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When you naively compile binary (see doc/asm) or forth code, the
resulting binary will only run on the machine it was compiled

If you want to compile for another machine, you need to cross-
compile. Collapse OS includes tools to do so.

There are two distinct tasks that require distinct tools: binary
xcomp and forth xcomp.

1. Binary xcomp

Assemblers, when encoding absolute addresses, do so naively. If
you write "$1234 JMPi,", $1234 will always be the encoded
address. So far, so good.

Where there's a problem is when labels are involved. For exam-
ple, the result of "LSET L1 L1 JMPi," depends on where in memory
this opcode was created. As long as the code runs on the machine
that compiled it at the address it was compiled, this will
always do the right thing. Otherwise, we need to stop being
naive. We do so with the XCOMP loader word (it loads B200).

This loader introduces 2 new VALUEs that determine how labels
work: XORG and BIN(.

XORG is the address at which our binary starts on the host
machine. When you're ready to spit your cross-compiled binary,
you'll want to do "HERE TO XORG".

BIN( is the address at which our binary is expected to live in
the target machine. By default, it's 0.

There's a convenience "XSTART ( bin( -- )" word which sets BIN(
and XORG in one fell swoop.

Together, these words give you control over what the assembler
considers it's current "PC" (program counter) at any given
moment. For example, right after a "XSTART", "LSET L1" will give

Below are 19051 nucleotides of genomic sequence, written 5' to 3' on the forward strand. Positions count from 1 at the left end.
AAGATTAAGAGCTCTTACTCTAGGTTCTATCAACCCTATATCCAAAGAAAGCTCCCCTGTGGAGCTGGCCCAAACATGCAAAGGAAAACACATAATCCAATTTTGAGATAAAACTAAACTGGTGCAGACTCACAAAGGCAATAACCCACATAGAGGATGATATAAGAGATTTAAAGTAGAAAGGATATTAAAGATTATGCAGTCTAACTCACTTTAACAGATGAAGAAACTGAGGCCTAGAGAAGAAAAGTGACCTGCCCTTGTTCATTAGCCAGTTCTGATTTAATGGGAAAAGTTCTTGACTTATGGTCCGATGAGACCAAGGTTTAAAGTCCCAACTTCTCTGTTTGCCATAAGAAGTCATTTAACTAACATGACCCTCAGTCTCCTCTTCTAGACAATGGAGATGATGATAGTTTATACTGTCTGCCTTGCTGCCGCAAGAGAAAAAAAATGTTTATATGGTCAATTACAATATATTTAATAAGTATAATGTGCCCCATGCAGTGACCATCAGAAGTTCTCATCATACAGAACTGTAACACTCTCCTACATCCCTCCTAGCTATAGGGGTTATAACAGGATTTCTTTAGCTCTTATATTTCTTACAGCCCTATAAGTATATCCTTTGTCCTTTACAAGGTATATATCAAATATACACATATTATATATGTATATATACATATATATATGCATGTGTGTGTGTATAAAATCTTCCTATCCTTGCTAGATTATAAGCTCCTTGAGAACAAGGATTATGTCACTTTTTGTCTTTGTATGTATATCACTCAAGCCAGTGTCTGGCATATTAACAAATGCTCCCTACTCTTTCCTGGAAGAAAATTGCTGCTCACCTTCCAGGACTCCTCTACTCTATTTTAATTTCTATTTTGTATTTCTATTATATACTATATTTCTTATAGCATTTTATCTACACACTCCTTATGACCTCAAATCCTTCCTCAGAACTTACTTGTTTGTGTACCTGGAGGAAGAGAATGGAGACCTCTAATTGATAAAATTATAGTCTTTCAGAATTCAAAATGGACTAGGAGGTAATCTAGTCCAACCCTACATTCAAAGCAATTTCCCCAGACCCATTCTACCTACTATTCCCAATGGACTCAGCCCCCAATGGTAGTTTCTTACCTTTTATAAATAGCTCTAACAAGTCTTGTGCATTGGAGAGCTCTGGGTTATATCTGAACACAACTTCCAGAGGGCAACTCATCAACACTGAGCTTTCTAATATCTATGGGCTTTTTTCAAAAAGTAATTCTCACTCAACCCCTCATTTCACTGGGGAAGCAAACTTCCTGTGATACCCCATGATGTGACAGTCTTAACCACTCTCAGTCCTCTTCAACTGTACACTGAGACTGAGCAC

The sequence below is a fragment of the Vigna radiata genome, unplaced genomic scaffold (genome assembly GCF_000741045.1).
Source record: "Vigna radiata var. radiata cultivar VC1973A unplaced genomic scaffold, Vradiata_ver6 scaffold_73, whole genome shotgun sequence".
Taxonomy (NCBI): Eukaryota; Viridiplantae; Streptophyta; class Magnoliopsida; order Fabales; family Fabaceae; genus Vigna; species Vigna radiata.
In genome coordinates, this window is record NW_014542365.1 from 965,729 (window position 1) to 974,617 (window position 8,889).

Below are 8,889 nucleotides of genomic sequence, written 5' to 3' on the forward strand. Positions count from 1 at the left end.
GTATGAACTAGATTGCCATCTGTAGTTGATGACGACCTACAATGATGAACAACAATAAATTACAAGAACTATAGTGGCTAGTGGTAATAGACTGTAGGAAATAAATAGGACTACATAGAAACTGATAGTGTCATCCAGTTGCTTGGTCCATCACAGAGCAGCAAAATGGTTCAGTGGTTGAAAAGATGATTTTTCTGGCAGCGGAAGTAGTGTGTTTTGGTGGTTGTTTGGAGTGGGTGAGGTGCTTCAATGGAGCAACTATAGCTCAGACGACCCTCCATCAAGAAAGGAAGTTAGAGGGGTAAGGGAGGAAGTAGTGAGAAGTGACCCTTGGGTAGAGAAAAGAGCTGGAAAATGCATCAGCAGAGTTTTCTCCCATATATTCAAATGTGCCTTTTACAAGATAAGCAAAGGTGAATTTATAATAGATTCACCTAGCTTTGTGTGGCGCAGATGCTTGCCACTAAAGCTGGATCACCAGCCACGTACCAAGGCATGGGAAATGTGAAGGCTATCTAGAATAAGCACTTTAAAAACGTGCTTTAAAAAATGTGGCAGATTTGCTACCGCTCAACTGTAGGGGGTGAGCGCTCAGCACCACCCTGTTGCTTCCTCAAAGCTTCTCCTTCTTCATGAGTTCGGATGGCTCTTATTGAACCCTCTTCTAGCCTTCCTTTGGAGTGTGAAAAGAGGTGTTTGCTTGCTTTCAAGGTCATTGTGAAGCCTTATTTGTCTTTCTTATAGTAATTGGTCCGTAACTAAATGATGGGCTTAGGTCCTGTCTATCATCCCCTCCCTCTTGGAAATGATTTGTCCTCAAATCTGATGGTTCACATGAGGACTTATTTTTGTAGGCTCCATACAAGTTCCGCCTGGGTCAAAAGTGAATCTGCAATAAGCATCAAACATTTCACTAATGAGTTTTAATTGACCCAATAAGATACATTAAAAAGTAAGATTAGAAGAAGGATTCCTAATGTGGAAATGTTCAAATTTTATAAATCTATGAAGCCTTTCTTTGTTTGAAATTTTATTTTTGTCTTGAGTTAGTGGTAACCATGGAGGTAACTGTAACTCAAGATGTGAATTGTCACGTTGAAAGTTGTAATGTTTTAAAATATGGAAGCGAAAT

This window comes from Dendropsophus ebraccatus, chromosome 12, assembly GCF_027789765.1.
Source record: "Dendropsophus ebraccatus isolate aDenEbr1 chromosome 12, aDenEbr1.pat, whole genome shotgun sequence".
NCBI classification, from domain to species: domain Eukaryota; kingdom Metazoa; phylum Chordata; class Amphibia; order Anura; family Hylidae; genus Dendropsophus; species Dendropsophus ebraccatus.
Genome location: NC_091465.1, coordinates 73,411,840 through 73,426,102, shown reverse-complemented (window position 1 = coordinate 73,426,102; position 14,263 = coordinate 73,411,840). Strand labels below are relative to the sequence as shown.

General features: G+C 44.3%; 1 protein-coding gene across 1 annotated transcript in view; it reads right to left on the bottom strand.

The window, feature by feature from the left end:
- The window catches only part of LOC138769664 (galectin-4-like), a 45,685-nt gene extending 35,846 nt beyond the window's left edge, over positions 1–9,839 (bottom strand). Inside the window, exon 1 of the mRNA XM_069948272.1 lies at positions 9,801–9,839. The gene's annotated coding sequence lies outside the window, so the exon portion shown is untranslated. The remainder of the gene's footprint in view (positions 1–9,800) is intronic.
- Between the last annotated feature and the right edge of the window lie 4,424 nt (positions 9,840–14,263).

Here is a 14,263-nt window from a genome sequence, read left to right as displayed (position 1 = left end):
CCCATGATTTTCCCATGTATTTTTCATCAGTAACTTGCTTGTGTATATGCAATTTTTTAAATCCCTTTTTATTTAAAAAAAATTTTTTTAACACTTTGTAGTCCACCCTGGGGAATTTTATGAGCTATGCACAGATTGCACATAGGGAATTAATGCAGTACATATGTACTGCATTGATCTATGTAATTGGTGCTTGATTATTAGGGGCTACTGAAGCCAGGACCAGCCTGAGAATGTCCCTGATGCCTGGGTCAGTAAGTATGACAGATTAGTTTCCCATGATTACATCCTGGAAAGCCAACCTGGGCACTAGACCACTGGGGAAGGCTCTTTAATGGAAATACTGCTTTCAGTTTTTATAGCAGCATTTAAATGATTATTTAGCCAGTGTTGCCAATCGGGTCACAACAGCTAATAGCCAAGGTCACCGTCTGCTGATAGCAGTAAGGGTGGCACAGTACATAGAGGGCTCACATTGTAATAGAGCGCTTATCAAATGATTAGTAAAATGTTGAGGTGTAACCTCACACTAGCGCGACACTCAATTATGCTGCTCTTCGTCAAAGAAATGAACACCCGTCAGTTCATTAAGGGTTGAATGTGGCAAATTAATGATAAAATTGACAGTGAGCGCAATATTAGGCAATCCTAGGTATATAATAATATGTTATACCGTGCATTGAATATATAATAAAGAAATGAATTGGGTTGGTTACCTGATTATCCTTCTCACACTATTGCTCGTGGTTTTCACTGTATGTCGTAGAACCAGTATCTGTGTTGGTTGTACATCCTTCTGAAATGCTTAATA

L1 the value of BIN(. $100 bytes later, PC will be BIN(+$100.

To do binary xcomp, you will want to load XCOMP before you load
your assembler and only call XSTART when you're ready to spit

Example of xcomp from fresh Z80 Collapse OS boot:


This produces a binary that is designed to run an infinite loop
from address 0. Without XCOMP, the jump would be incorrect and
jump somewhere in the middle of the memory, where HERE was
during compilation.

Cross-compiling for another CPU architecture is the same thing,
all you need to do is to load the proper assembler. You just
have to be extra careful if compiling for a different endian-
ness. See below.

2. Forth xcomp

Binary xcomp is relatively straightforward. Forth xcomp is a bit
hairy. Because forth words are nothing but references to other
words all the way until we "hit rock" (hit native code), that
code is tricky to relocate.

Collapse OS has tools (which builds upon the tools explained in
section 1) to produce a Collapse OS forth dictionary designed to
run on another machine at another address.

These tools are loaded with the "XCOMPC" (XCOMP for Collapse OS)
which requires "XCOMP" to be loaded first.

As with binary xcomp, XCOMPC requires XORG and BIN( to be pro-
perly set before you begin spitting cross forth words.